Group wants to rename Glacier. By Bill Schneider. New West.

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About The Author

Ralph Maughan

Dr. Ralph Maughan is professor emeritus of political science at Idaho State University with specialties in natural resource politics, public opinion, interest groups, political parties, voting and elections. Aside from academic publications, he is author or co-author of three hiking/backpacking guides, and he is President of the Western Watersheds Project.

4 Responses to Glaciers are gone; so why not rename Montana's Glacier National Park?

  1. avatar Vicki says:

    e for Global Warming National Park!!!! Or maybe, we call it, hmmmnn, Formerly Healthy Environment Memorial Park?

  2. avatar Monte says:

    I read an interesting question today. What is the “correct” temperature of the earth?

  3. avatar Mike Lommler says:

    I don’t think of earth’s temperature in terms of “correct”, or too warm or all that. I think of things in term of climatic stability–that’s what I, and I think a lot of climate scientists, worry about. The last 10-12,000 years or so have been climatically very stable relative to the few hundred thousand years previous. It’s during this last 10,000 years that what we call civilization has developed–even though the human brain has been at about its current ‘advanced’ state for perhaps the last 40,000 years or so.

    So, I worry that messing around with climate like we have might be like poking a stick into a dragon’s eye–risking making the climate system more volatile and thus making permanent settlements, large-scale agriculture and other hallmarks of ‘civilization’ much more difficult to sustain.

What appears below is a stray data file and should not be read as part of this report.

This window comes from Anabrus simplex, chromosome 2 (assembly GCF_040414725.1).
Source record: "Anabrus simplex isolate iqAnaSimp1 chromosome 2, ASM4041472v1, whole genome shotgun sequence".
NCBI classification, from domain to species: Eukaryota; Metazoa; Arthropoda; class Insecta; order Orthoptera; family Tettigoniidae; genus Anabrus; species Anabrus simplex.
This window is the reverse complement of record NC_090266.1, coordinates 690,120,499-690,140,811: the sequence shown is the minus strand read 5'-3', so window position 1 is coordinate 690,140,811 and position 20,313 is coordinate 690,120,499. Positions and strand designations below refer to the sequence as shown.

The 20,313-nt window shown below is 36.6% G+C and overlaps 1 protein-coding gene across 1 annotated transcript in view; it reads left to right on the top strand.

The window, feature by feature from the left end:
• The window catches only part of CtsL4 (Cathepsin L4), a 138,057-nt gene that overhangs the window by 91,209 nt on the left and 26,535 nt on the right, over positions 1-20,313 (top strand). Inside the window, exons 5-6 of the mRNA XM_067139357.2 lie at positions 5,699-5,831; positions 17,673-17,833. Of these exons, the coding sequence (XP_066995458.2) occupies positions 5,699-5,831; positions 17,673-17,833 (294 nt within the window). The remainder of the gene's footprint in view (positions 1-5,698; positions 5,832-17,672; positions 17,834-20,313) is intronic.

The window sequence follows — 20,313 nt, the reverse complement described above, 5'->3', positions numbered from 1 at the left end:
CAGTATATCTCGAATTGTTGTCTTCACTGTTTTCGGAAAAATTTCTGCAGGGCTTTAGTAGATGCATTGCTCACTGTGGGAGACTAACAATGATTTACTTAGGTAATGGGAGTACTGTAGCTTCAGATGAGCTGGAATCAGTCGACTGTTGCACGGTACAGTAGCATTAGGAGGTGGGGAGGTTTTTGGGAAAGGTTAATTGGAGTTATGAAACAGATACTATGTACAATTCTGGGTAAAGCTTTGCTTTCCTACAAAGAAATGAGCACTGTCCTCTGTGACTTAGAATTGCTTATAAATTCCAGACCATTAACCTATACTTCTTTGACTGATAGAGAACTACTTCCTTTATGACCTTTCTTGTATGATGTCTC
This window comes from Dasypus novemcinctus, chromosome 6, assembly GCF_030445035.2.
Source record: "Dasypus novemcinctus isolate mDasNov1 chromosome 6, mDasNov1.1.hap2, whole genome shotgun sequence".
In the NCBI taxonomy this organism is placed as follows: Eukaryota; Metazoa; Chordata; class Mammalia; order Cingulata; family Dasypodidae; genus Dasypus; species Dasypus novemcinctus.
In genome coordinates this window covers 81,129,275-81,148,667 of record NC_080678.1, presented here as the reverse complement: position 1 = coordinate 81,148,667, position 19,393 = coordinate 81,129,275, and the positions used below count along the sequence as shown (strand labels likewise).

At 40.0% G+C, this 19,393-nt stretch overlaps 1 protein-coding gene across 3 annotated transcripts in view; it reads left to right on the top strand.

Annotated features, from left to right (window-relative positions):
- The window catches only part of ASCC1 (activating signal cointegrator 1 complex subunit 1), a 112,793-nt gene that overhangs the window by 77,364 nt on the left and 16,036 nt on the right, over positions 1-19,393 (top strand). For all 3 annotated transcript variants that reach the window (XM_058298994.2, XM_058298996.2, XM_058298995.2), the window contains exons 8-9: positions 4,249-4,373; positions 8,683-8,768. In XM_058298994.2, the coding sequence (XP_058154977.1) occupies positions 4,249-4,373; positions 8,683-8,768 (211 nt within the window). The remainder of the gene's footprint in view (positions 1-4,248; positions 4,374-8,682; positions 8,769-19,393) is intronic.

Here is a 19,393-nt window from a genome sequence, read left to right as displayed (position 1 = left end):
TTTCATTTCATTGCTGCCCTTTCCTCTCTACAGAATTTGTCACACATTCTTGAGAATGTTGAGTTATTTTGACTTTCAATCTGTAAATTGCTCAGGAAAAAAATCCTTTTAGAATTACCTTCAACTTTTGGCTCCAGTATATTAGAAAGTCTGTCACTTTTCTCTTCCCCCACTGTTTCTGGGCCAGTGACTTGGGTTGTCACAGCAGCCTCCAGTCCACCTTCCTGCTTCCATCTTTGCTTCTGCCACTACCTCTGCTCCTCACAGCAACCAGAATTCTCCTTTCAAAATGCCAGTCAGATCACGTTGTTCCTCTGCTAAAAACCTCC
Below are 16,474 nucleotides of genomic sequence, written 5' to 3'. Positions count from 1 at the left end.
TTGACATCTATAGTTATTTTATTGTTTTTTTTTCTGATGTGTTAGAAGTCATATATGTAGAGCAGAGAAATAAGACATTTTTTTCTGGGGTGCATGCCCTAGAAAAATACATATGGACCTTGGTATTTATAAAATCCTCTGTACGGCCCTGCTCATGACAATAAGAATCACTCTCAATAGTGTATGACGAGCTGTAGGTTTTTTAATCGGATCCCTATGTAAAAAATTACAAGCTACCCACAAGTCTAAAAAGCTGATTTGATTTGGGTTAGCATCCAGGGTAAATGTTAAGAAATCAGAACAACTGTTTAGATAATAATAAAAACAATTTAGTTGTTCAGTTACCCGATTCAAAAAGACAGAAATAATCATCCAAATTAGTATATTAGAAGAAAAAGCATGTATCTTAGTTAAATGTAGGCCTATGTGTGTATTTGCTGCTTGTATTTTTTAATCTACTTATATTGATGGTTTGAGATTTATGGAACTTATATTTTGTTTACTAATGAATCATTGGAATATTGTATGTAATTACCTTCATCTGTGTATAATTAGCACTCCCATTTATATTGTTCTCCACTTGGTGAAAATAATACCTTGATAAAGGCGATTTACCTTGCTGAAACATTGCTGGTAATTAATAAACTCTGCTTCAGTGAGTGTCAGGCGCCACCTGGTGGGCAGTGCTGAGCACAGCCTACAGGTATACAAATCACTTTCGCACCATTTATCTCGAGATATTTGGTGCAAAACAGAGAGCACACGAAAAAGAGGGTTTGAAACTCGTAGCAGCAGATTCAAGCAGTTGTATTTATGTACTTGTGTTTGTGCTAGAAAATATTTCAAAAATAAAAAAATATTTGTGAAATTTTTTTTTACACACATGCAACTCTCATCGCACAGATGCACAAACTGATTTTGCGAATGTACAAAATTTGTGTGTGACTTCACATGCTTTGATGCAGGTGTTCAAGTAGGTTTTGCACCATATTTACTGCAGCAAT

What’s happening in the Southwest right now–an overdeveloped region using up all its water (good recent coverage in the High Country News) and reservoirs threatening to dry up might be a preview of what’s to come for the greater West and beyond, if you throw in climate volatility.

    That’s why suggestions that human-caused global warming could be a good thing (from some idiots) infuriate me so much. We’ve HAD it good. Things are not likely to get better than these last 10,000 years of relatively stable climate.

  4. avatar Monte says:

    Given the environmental extremes that aboriginal cultures have adapted to, I don’t entirely buy your implied argument that the climatic stability of the last 10,000 years has contributed much to civilization. Dealing with climatic instability is one of the main catalysts for advances in technology, particularly in agriculture. I think humanity can and will adapt. The climate has changed and will change, but in the scope of 2 or 3 human generations the climate has always been relatively stable. I think agriculture and other industry is more capable of adapting to change now than ever before. I share your concern about the more immediate problems of overusing our water supply, particularly in the West.

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‎"At some point we must draw a line across the ground of our home and our being, drive a spear into the land and say to the bulldozers, earthmovers, government and corporations, “thus far and no further.” If we do not, we shall later feel, instead of pride, the regret of Thoreau, that good but overly-bookish man, who wrote, near the end of his life, “If I repent of anything it is likely to be my good behaviour."

~ Edward Abbey

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